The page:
From: Fonzie Forever
Re: Reyes' Overactive Thyroid
Date: March 11, 2010
Guys - take a deep breath.
I realize we live in a day and age where there is a 24 hour news cycle, where news and quotes are streamed instantly to our PDA's and where those who yell the craziest things from their virtual rooftops get the most attention. But please. Relax.
Yes, we got some bad news about Jose Reyes and his thyroid condition. Yes, Metsblog is reporting that Peter Greenberg, Reyes' agent, says it will "likely take 2-8 weeks" his thyroid levels to stabilize. I'm with you guys in that this is a terrible, unexpected thing to happen so far as our chances this season are concerned.
However, I call shenanegans on the media frenzy which has surrounded the allegedly "conflicting" statements issues by Reyes and by the Mets. Most media outlets reacted to the seemingly incongruous statements by the two parties with almost unbridled glee. More bad news for the Mets? And it's injury related? And we can spin this as organizational dysfunction? Hooray!!
Metsmerized Online said: "It looks like this will become yet another media circus, as once again it appears that somewhere between the player, the doctors and the Mets there is a total breakdown in communication. In a span of three hours, both the Mets and Jose Reyes have issued statements regarding this alleged thyroid condition, and each version is a complete contradiction of the other."
Others piled on as well. John Harper of the Daily News published an article today entitled "Jose Reyes' thyroid denial just latest example of contradiction within New York Mets."
Mike Vaccaro did the same for the Post.
Even the great Joe Posnanski had something to say about it: Just look at the Mets now. They are now arguing over Jose Reyes thyroid. That’s the big story at Mets camp these days. The Mets seem to believe — based on what they’re hearing from doctors — that Reyes has an overactive thyroid. Reyes seems to believe — based on what he’s hearing from doctors — that his thyroid is fine. Everybody is waiting for the results from the latest tests.
Instead of letting a gleeful media tell you what Reyes and the Mets said, why not read the statements and decide for youself? Here are the statements:
REYES: “The specialists who took care of me in New York have told me that I’m fine and that there’s nothing wrong with my thyroid… We just have to wait for the results of the additional test. The [doctors] found inflammation in my throat and no medicine to treat the thyroid or any other condition has been prescribed.”
MINAYA: "He has elevated thyroid levels. I talked to the doctor. We had a conversation with our doctor and (Reyes') representative. He has elevated thyroid levels. We are waiting for test results."
Sure, the statements appear to conflict upon first reading, but they do not necessarily. People reading those statements have no idea about context. In fact, Reyes' comment, as far as I can tell, was verbally delivered to ESPN Deportes' Enrique Rojas, who then reported it to ESPN, who then published it. Rojas did not write the story.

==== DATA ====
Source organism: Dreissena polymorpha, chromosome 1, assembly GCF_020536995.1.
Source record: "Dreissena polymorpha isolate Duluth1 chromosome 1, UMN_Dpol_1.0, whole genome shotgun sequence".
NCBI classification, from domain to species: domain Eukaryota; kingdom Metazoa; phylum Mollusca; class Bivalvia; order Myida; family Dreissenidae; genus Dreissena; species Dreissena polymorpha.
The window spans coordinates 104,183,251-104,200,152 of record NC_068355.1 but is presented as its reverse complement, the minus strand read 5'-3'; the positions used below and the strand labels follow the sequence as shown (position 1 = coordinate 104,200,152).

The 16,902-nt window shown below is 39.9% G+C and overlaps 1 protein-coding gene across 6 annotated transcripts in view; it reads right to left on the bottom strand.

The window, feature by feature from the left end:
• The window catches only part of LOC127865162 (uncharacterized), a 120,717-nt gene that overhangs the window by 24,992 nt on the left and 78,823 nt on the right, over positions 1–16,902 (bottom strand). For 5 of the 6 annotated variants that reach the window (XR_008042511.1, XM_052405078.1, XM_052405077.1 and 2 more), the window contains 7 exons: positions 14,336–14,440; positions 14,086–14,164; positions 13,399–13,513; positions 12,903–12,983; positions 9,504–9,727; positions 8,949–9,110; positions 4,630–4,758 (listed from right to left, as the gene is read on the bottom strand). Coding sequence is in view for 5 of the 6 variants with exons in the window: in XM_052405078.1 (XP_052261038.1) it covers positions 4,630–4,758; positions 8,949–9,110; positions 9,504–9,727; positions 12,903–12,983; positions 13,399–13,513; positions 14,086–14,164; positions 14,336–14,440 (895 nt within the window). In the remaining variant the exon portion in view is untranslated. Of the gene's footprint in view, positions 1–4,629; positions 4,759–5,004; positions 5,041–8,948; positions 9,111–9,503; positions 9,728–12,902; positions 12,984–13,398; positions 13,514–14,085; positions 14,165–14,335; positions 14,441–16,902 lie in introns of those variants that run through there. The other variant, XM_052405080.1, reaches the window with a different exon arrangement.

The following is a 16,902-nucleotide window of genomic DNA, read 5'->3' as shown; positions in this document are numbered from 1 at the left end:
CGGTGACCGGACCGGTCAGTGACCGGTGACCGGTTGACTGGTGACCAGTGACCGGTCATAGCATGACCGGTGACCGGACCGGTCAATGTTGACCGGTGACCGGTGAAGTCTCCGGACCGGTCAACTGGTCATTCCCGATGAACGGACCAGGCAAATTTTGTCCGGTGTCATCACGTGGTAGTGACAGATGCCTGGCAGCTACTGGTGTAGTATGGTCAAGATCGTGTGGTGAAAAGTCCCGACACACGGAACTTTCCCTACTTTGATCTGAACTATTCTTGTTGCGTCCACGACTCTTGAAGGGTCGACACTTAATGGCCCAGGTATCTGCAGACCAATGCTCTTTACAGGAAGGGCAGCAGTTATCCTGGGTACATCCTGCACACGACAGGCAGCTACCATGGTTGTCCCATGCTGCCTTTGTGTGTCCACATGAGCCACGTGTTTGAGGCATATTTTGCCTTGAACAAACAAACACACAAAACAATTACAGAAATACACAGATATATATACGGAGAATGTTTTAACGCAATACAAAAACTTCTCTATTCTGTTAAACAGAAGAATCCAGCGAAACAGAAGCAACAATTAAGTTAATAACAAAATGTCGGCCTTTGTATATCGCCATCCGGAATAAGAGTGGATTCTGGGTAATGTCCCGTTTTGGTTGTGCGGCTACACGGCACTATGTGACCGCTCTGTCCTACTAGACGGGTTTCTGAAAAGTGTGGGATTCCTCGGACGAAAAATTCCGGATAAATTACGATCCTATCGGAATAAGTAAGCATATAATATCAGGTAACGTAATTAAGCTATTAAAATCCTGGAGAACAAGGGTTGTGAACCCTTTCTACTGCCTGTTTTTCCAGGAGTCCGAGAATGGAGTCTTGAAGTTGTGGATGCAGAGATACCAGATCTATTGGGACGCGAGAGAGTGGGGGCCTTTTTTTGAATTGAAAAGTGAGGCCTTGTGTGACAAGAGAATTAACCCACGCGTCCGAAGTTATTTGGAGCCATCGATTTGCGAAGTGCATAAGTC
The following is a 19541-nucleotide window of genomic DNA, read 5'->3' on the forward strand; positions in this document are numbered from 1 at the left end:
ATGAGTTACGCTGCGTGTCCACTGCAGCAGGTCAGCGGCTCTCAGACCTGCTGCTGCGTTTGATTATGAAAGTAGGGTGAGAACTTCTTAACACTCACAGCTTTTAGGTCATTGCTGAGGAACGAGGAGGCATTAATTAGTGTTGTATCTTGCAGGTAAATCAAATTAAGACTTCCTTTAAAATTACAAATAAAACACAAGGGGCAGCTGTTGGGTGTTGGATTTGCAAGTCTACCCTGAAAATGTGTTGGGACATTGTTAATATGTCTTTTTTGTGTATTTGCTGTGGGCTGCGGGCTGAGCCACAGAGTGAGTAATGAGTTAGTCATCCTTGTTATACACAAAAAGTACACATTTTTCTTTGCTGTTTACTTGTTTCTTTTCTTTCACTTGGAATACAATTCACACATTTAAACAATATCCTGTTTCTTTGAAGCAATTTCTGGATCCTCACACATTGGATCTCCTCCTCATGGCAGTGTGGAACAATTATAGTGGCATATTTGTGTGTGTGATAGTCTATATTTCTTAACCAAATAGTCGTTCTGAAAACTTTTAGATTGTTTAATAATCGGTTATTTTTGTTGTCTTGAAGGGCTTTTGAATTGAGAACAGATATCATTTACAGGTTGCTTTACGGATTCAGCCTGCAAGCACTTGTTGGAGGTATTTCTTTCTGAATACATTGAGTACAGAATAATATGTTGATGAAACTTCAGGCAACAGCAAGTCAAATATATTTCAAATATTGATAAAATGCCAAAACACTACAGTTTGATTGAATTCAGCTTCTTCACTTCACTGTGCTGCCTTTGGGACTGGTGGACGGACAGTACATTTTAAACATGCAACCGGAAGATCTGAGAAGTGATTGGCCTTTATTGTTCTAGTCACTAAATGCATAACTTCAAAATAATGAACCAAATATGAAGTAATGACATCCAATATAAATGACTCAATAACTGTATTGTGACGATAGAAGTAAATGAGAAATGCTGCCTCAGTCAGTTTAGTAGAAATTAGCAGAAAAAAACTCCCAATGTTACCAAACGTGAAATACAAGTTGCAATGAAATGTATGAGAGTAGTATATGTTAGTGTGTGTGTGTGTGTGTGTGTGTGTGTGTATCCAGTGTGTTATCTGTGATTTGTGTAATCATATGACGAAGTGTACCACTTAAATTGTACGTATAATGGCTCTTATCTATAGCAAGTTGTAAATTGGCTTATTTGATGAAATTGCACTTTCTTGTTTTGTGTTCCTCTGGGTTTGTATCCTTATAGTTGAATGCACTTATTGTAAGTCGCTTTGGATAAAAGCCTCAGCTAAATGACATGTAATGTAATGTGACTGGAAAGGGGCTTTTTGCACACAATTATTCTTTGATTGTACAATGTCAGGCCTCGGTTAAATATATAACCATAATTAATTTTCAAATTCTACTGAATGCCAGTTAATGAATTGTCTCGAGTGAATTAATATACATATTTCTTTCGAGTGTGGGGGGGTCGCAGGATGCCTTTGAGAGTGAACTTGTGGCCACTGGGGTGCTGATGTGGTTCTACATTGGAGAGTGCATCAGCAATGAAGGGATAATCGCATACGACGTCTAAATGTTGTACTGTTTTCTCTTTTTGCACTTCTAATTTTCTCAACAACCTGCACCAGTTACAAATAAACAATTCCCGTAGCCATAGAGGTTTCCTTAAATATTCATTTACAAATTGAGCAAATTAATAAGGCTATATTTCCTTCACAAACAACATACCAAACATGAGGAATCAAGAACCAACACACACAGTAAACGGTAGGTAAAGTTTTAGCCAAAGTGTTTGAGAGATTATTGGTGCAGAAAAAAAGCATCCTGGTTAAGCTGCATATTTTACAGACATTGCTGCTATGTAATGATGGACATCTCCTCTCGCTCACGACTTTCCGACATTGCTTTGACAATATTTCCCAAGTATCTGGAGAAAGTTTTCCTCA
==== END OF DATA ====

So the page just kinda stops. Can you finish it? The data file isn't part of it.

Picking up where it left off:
We're dealing with several levels of hearsay, and it's a waste of time to try and speculate whether Reyes meant that his thyroid was "fine" or "not overactive" or "fine because any possible problem could be corrected."
In fact, Reyes appears to be correct in that no medicine is being prescribed to him. The current treatment plan, according to Metsblog, calls only for "rest, dietary changes, and refraining from athletic activity."
So before everyone goes ahead and says these are the same old Mets, and that the sky is falling, take a second. Not every single incident needs to be twisted until it is part of a larger narrative. Maybe it makes for a lot less interesting tabloid and blog articles - but you'll probably sleep better at night.
 From the text of the article: "Although this one may prove to be relatively harmless, it still makes you wonder why it keeps happening to this franchise. Is there such a level of distrust, going back to the mistakes of last season, that players are looking out for their own interests without regard for those of management?
And if so, will that manifest itself in ways that affect performance?"
Talk about yards-after-the-catch -- he really ran with this one.
 Excerpt: "And there's no telling the kind of chaos that might now be enveloping the Mets as the laugh track for their latest medical sitcom is installed, tried out and unleashed on a weary public."
 In my humble opinion, he's the best in the business right now. It is a shame that he is as in love with the Royals as we are with the Mets.
 Want to criticize the Mets for making statements about Jose Reyes' personal health matters before talking to him? Sure. Go right ahead. I think that's poor form too. But this story isnt one-tenth as interesting as people are making it out to be.
On April 1st we may have Jose Reyes back on the field and this will be just some footnote nobody remembers.